Reed, Euer support legislation to protect environment

Senators representing Jamestown at both the state and federal levels are co-sponsoring legislation aimed at protecting the environment.

U.S. Sen. Jack Reed is supporting two bipartisan bills to improve recycling and increase composting. He called it “imperative for Congress” to take action to reduce the amount of waste entering landfills by expanding the capacity for cities and towns by making these programs more effective and efficient.

The Recycling Infrastructure and Accessibility Act would allow the U.S. Environmental Protection Agency to establish a pilot program aimed at improving recycling services in rural areas. Federal grants would be awarded to eligible municipalities to develop infrastructure and enhance access. The goal is to increase the national recycling rate from its current rate (32 percent) to 50 percent by 2030.

“We can’t just toss cardboard, paper, plastic, and bottles into the bin and call it a day,” Reed said. “We’ve got to invest in making recycling work better for people and communities. This is a smart step toward upgrading our recycling infrastructure and ensuring it is economically and environmentally sustainable.”

The Recycling and Composting Accountability Act would direct the EPA to collect data, prepare reports and develop best practices for recycling and composting programs. Under the bill, the agency would be required to assess composting infrastructure to identify barriers that delay the implementation of a national strategy. The bill also would require for biennial reports to track the recycling and composting rates at federal agencies.

According to Reed’s office, when organic waste rots it produces methane, which is a greenhouse gas that traps about 80 times as much heat as carbon dioxide. About one-quarter of municipal solid waste is food with an estimated 58 percent of methane emissions coming from that garbage. Reed said composting is “a potent tool” for waste management that could help reduce methane to combat climate change.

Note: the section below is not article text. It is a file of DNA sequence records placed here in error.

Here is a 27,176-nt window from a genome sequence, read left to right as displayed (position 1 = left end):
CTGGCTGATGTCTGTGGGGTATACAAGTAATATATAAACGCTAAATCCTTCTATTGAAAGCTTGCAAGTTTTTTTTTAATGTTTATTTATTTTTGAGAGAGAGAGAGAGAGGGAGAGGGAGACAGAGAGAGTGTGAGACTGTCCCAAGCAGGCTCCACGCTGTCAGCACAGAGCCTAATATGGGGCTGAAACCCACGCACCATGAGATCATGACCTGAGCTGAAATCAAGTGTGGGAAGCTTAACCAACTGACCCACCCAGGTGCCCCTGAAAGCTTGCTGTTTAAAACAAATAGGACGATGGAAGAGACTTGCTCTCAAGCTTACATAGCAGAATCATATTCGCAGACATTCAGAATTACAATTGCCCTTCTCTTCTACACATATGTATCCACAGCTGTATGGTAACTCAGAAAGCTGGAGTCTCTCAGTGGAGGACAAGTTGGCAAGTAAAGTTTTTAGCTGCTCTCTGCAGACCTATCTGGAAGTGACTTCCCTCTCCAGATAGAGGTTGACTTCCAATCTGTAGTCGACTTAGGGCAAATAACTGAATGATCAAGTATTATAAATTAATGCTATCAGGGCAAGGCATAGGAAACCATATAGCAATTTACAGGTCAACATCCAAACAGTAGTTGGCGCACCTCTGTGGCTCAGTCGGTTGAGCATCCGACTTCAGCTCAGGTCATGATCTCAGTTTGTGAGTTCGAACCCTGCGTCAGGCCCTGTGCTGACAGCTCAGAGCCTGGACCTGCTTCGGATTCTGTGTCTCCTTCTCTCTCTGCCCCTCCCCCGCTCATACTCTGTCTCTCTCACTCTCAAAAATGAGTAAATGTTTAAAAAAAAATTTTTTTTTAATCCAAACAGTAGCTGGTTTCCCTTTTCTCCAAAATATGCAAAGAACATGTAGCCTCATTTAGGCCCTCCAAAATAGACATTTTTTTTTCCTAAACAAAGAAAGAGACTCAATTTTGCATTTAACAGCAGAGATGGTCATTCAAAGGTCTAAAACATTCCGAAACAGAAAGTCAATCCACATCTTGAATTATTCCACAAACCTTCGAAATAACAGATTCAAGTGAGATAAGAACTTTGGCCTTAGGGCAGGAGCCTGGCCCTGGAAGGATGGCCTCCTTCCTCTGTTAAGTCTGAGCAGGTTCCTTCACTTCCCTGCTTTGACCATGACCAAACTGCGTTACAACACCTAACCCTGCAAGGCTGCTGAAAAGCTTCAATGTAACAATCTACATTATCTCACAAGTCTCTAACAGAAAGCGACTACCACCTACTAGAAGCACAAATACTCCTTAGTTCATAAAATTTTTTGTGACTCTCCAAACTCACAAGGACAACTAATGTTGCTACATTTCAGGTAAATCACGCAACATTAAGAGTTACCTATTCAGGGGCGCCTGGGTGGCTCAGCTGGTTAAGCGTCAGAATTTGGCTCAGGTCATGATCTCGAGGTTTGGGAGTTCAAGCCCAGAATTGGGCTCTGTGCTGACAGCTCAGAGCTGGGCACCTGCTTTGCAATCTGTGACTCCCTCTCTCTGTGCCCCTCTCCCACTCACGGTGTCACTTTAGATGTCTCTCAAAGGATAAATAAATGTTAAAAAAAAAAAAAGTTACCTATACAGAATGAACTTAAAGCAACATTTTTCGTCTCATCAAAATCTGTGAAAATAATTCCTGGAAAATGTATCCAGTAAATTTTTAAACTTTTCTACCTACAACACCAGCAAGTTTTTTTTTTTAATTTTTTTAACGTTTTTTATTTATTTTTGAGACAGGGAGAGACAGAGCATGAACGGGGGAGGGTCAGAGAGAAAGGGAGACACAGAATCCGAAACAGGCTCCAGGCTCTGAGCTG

In Providence, Sen. Dawn Euer is co-sponsoring legislation by Cranston Sen. Joshua Miller to empower state agencies to lead by example when it comes to sustainability and renewable energy. The goal of the bill is to ensure these agencies are meeting their obligations per the 2021 Act on Climate, which was introduced by Euer.

“Building a sustainable Rhode Island requires our whole state to pull together,” Miller said.

Under the proposed legislation, all new vehicles purchased by state agencies must be electric, and at least 200 charging stations must be installed on state-owned property by 2030. This step would help meet the commitment to reduce emissions, made in the 2021 Act on Climate, by requiring that electric vehicles make up at least 45 percent of the state’s fleet. The bill provides exceptions for when electric vehicles are unavailable.

This legislation also would require the reduction of energy use at state buildings by 20 percent by 2025, 30 percent by 2040 and 40 percent by 2050, compared to a baseline from 2014. To achieve that, it would require the installation of renewable energy, such as solar panels and heat pumps, as well as energy-efficient technologies for HVAC systems and lighting, during the construction of buildings or renovations of current buildings.

The bill also would require all state buildings to have recycling and compost bins with contracts for disposal services. Cafeterias in these buildings would have to provide biodegradable utensils, plates, cups, straws and napkins by 2025.

“Rhode Islanders are concerned about the growing problems of litter, marine debris and plastic pollution,” said Jed Thorp, director of Rhode Island’s chapter of Clean Water Action. “Many of the solutions require changing habits and making more thoughtful choices. It’s important that the state lead by example and show that progress is possible.”

According to estimates from the Rhode Island Resource Recovery Corporation, 32 percent of the municipal waste that ends up in the Johnston landfill could be composted. This change would lower greenhouse gases by an equivalent of removing 9,000 cars from the road per year.

The bill also would prohibit the use of state money to purchase single-use bottled water when public or potable well water is available.

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